Could Hydrogen Be Stored In The Wing Of An A 380?

Hydrogen storage will get more capable in the next few years and we will see hydrogen stored in strange places in vehicles and aircraft using the gas as a fuel.

The A 380 may well have an advantage in that its wing is relatively thick compared to that of other airliners.

  • The A 380 has a wing aspect ratio of 7.53.
  • The Boeing 787 has a wing aspect ratio of 11.
  • Gliders have wing aspect ratios as upwards of 30.

High aspect ratios are generally more economical on fuel.

But this relatively thick wing, may make it possible to store hydrogen in the wing of an A 380.

Could There Be A Hydrogen-Powered A 380?

I suspect part of the Airbus ZEROe progam will be to investigate the possibility of converting existing A 380 aircraft into a capable hydrogen-powered aircraft.

In Could An A320 neo Be Rebuilt As A ZEROe Turbofan?, I looked at the possibility of turning an existing Airbus A 320 neo into a ZEROe Turbofan running on hydrogen.

This was my conclusion.

I very much feel that there will be a route to convert some or all of the A 320 neo aircraft to hydrogen power.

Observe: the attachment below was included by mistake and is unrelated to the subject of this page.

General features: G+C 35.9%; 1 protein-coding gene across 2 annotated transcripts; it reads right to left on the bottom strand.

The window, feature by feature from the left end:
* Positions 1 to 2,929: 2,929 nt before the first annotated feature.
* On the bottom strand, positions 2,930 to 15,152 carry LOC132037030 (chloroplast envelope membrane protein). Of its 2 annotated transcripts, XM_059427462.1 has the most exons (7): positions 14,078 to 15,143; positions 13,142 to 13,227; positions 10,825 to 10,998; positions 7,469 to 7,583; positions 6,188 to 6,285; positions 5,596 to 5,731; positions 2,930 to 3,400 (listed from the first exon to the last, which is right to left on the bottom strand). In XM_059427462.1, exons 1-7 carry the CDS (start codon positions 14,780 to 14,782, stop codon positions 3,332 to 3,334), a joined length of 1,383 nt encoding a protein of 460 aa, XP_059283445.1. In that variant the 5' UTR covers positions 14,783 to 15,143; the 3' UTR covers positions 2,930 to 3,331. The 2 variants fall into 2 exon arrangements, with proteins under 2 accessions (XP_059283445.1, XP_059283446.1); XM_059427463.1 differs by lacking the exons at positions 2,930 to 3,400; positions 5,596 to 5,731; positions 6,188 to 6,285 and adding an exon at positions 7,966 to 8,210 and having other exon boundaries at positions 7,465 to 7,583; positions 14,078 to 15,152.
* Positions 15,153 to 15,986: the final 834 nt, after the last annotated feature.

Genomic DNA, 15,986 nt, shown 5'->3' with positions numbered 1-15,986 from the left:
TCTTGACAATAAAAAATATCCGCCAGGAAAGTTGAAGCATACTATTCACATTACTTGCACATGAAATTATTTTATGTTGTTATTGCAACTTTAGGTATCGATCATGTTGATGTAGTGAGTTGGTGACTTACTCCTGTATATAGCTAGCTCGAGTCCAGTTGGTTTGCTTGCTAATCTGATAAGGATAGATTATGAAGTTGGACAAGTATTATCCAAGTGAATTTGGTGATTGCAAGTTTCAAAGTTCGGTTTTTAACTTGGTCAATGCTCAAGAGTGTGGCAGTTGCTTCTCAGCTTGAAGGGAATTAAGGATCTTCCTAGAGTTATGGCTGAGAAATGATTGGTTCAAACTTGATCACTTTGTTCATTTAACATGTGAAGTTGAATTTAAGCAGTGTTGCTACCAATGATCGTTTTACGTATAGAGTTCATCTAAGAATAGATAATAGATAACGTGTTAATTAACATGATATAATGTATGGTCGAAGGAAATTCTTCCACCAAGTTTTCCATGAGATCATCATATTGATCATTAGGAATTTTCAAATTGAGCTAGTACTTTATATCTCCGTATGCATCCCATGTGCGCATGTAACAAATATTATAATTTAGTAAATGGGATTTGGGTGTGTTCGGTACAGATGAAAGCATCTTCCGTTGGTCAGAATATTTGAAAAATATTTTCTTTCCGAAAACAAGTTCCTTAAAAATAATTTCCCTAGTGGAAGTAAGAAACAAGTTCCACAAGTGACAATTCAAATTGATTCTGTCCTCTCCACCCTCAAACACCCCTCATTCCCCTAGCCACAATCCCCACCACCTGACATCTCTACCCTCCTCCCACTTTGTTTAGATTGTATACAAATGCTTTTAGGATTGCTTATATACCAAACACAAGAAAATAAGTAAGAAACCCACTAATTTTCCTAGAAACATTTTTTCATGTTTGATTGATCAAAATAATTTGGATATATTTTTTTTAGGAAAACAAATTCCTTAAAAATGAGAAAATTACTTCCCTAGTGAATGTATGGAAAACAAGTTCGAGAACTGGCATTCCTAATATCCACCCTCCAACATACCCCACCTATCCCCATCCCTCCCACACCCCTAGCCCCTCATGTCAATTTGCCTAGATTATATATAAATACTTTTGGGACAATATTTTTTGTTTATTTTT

So what will a ZEROe A 380 look like if it follows the same design route as an A 320 neo to a ZEROe Turbofan?

  • There would be a large hydrogen tank in the rear fuselage.
  • As I explained earlier, there may be a possibility for some hydrogen to be stored in the wing.
  • Both passenger decks would be shortened and perhaps be able to hold the 350-410 passengers of the Airbus A350-1000.
  • The cockpit, front part of the fuselage, wings, tailplane and landing gear would be unchanged.
  • The aircraft would fit existing jetways at any airport, that can handle an existing A 380.

 

I believe that converting an existing Airbus A380 to a hydrogen-powered aircraft is possible and the conversion falls within Barnes Wallis‘s rule of problem solving.

There is no greater thrill in life, that proving something is impossible and then showing how it can be done.

The quote comes from a BBC program, where he was interviewed by Chris Brasher, who was another for whom impossible was just a minor hurdle in the way of meeting objectives.

Could There Be A Hydrogen-Powered A 380 Freighter?

Consider.

  • I think it is likely, that companies like Amazon will come under pressure over their carbon footprint, as they transport increasing numbers of packages around the world.
  • In DHL Express Shapes Future For Sustainable Aviation With First Order Of All-Electric Cargo Planes From Eviation, I talk about how DHL Express have ordered twelve Eviation Alice aircraft to create a zero-carbon service. DHL must feel this would be good for their image. So would they like an intercontinental zero-carbon freighter?
  • Some people worry about the air-miles on their food!

There could be a worthwhile niche market for a high capacity intercontinental zero-carbon freighter.

Because it has such a large internal volume, an Airbus A 380 might make an ideal aircraft to convert.